The Argus at KellyGang 26/2/1879

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At the police court to day, before Mr. Foster, PM, Thomas Lloyd was first arraigned

Superintendent Furnell asked for the prisoner's discharge

Mr Bowman said this was a grand end to a grand fiasco. He had objected

Mr Foster-Pardon me, are you objecting to the discharge of your client.

Mr Bowman sat down, and accused was discharged

John M'Monigal, Michael Haney, and John M'Elroy, were brought up and discharged on the application of the police

Mr Furnell stated that one of the men, Joseph Ryan, had broken his leg, and he intended to ask for his discharge. Perhaps the police magistrate would visit him in gaol Mr Foster assented, and subsequently went to the gaol and formally discharged Ryan, who was removed to the hospital.

James Quinn was then brought forward, and a remand asked for.

Mr Foster asked on what grounds.  

Mr Purnell said, on account of the scare, he was unable to bring forward witnesses, who were afraid to appear.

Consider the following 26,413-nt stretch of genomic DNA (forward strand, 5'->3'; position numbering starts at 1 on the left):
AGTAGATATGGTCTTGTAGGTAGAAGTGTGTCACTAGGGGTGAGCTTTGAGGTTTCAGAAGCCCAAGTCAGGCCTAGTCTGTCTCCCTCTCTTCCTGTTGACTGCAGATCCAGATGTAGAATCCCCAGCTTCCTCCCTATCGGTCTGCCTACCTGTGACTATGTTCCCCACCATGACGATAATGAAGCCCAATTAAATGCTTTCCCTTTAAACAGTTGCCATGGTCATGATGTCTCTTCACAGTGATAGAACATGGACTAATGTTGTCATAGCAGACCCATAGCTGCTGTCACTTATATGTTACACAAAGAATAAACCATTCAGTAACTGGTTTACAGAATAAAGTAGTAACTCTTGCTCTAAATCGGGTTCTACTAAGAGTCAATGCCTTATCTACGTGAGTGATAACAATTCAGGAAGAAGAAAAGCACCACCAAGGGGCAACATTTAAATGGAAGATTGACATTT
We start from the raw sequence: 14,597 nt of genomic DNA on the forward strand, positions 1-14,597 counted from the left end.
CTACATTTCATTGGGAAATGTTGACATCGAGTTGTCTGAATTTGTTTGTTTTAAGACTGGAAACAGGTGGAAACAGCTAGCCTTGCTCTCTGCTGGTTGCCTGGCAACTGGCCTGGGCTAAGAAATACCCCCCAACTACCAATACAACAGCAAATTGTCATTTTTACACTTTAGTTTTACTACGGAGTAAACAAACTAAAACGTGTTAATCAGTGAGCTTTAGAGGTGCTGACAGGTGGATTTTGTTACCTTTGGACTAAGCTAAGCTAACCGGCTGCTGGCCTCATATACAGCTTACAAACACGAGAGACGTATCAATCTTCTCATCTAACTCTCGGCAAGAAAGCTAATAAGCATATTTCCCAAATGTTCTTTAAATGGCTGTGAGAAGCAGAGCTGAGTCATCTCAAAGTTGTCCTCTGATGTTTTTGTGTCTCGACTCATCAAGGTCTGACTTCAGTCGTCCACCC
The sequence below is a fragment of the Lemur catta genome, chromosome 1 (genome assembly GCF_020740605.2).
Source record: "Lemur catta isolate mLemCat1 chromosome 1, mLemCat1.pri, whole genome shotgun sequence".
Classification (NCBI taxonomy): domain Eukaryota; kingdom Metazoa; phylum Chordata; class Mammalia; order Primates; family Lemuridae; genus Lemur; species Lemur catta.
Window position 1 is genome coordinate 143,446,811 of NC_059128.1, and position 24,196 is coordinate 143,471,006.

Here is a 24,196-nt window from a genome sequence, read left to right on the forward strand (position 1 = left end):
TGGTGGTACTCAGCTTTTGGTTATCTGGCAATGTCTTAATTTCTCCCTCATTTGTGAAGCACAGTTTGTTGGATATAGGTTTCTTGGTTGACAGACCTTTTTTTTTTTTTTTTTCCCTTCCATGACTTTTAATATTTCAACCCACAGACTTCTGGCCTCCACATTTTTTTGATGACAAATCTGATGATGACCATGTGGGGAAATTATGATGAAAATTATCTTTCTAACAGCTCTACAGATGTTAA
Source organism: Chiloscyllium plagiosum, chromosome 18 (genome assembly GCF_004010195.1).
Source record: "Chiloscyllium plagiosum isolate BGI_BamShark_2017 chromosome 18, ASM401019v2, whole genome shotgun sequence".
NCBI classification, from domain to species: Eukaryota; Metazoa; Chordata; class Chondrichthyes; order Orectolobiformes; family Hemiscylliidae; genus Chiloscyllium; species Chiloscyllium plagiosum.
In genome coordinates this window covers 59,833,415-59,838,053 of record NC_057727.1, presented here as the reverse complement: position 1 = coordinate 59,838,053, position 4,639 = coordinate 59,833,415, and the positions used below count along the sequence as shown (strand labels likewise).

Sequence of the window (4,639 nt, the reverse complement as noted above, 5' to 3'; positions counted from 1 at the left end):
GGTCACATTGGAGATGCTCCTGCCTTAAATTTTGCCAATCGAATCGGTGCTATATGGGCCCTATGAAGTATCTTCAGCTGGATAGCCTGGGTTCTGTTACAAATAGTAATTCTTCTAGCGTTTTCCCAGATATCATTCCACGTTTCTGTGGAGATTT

Mr Zincke desired to call the attention of the Bench to the fact that the man had already been remanded eight times, and nothing had been advanced against him save the statements made in that court, but no particle of evidence had been brought forward. He would also call attention to the fact that, if the Bench persisted in remanding any man from time to time without reasonable cause and without evidence being advanced, they were liable to an action for damages. In proof of this he would refer to the case of Davis v. Cappa, which clearly showed that without evidence it was not within the jurisdiction of a magistrate to remand. Besides was it reasonable to ask for a remand under the circumstances, when he intended to apply for a habeas to test the case in a higher court. ' He had been refused a sight of the informations, and was told he could not go behind the remand warrant, but it had been proved by Mr Justice Barry that he could.


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